Sermon for 3rd Sunday of Easter 26th April

My wife and I walk for half an hour most days. I have no doubt that many of you walk that far every day, sometimes tying your shoelaces together to make it a bit more of a challenge. Of course, in Jesus’ day and for long after there would be many people who never went anywhere except on foot. I note in the history of the dissenting chapel here in Yardley Gobion it says that people walked to and from Towcester every Sunday to hear the preacher. So there was nothing unusual in two people who had gone to Jerusalem for Passover now having to walk seven miles back to their village, and as they walk they talk.

We hear that they describe all the things that happened while they were in Jerusalem, and they are so engrossed in this that they do not notice Jesus coming up behind them until he joins in their conversation.

The first thing that strikes most of us is that they do not recognise Jesus, and we have a little giggle to ourselves that they missed that key point. I can’t put on airs on that. I frequently have to ask Gillian “Who was that I was just speaking to?” But set that aside a moment and listen to what they say. They profess Jesus to be a prophet who had the ear of God and who preached and performed miracles in public; they say that there is abundant evidence of his greatness, and plenty of witnesses. Next they describe his fate and they apportion blame. They do not blame the Romans; he was put to death because the chief priests and leaders willed it.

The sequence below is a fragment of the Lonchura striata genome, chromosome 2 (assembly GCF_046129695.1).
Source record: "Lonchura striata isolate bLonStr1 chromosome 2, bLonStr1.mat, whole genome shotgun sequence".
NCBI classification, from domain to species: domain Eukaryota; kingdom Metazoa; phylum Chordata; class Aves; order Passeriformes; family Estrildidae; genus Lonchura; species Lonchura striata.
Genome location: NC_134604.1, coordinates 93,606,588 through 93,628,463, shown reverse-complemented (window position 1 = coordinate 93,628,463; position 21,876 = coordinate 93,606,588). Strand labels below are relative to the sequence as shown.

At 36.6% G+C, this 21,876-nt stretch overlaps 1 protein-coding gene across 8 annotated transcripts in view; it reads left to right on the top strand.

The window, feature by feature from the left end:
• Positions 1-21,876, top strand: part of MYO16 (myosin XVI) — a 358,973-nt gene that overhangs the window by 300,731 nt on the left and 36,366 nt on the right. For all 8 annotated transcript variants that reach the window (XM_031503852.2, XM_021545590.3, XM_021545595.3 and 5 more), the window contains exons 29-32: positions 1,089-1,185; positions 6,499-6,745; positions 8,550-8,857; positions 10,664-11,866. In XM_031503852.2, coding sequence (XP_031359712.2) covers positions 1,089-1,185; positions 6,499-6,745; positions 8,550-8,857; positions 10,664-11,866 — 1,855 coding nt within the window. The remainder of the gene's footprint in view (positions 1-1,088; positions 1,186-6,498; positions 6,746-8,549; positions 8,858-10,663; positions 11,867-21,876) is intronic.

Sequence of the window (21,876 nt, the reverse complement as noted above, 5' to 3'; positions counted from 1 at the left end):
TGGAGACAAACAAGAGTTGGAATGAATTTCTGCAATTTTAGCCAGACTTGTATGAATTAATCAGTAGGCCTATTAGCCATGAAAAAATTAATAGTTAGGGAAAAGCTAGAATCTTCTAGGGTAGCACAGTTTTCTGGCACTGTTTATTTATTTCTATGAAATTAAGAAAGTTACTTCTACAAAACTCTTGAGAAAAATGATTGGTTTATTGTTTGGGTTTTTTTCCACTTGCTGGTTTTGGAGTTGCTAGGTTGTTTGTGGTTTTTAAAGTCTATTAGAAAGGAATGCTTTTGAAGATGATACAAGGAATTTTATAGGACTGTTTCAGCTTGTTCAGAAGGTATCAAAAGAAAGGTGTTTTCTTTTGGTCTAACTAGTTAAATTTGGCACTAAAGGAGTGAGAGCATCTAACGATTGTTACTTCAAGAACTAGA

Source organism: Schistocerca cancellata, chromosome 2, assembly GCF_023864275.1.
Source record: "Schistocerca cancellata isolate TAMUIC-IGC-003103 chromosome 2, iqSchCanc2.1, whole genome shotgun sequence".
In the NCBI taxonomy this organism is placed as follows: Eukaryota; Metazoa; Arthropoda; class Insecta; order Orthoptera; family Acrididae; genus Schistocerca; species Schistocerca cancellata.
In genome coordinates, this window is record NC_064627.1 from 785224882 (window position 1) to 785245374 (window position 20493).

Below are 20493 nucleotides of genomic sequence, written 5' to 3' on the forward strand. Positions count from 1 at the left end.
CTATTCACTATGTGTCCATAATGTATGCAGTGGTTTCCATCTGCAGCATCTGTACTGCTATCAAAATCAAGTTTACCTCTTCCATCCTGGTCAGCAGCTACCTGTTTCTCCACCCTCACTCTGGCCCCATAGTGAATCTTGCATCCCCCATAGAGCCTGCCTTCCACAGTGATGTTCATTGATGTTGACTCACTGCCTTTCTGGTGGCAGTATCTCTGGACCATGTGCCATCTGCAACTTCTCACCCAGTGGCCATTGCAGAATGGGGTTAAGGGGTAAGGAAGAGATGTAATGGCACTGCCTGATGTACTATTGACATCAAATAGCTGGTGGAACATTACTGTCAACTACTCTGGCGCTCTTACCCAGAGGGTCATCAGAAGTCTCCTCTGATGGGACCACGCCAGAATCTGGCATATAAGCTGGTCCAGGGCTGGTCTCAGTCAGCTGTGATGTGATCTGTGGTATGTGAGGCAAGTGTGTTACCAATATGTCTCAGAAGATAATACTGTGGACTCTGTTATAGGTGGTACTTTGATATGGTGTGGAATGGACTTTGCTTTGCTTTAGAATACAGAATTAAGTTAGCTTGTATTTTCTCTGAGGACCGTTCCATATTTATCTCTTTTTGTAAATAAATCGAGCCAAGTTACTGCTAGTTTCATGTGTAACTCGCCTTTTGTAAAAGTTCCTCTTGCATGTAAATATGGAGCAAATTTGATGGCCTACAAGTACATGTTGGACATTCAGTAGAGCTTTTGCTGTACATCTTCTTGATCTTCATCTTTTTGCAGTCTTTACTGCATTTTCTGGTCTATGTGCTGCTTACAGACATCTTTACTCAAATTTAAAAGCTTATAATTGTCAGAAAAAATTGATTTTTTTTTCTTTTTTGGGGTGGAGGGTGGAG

It is a sad story. It would be so whoever the man was; but now they describe in more detail who this Jesus was. We had hoped that he was the one to redeem Israel. They thought he was the Messiah, the Saviour of Israel, but decide he cannot have been because this Jesus is dead, and who can kill God’s Messiah? But that’s not all.

Some of the women went to the tomb and did not find Jesus. Instead they met angels who said Jesus was alive. The two travellers have no reason to doubt the women’s word, and they would be delighted if the angels were proved right, but they have not seen it for themselves; and that is often a barrier to really believing something, isn’t it? How often do we say “I’ll believe it when I see it!” The apostle Thomas said it, as we heard last week.

Now, if they had faith, they might have recalled that Jesus had predicted this, and that he would rise again, so in some respect their failure to recognise him may be a deficiency of faith, though it is equally true that if we are not expecting to see something we may not see it or believe it.

However, Jesus addresses this directly. He says to them, ‘Oh, how foolish you are, and how slow of heart to believe all that the prophets have declared! Was it not necessary that the Messiah should suffer these things and then enter into his glory?

Why necessary? Jesus gives them a lesson about the scriptures and all the things that were said about him. We do not, of course, know exactly what he said, but we can imagine that he pointed out that the Messiah had to appear just like them. He had to live their lives. He would be rejected, despised, he would suffer unjustly but in the end he – and they – would be triumphant. That is what the scriptures taught.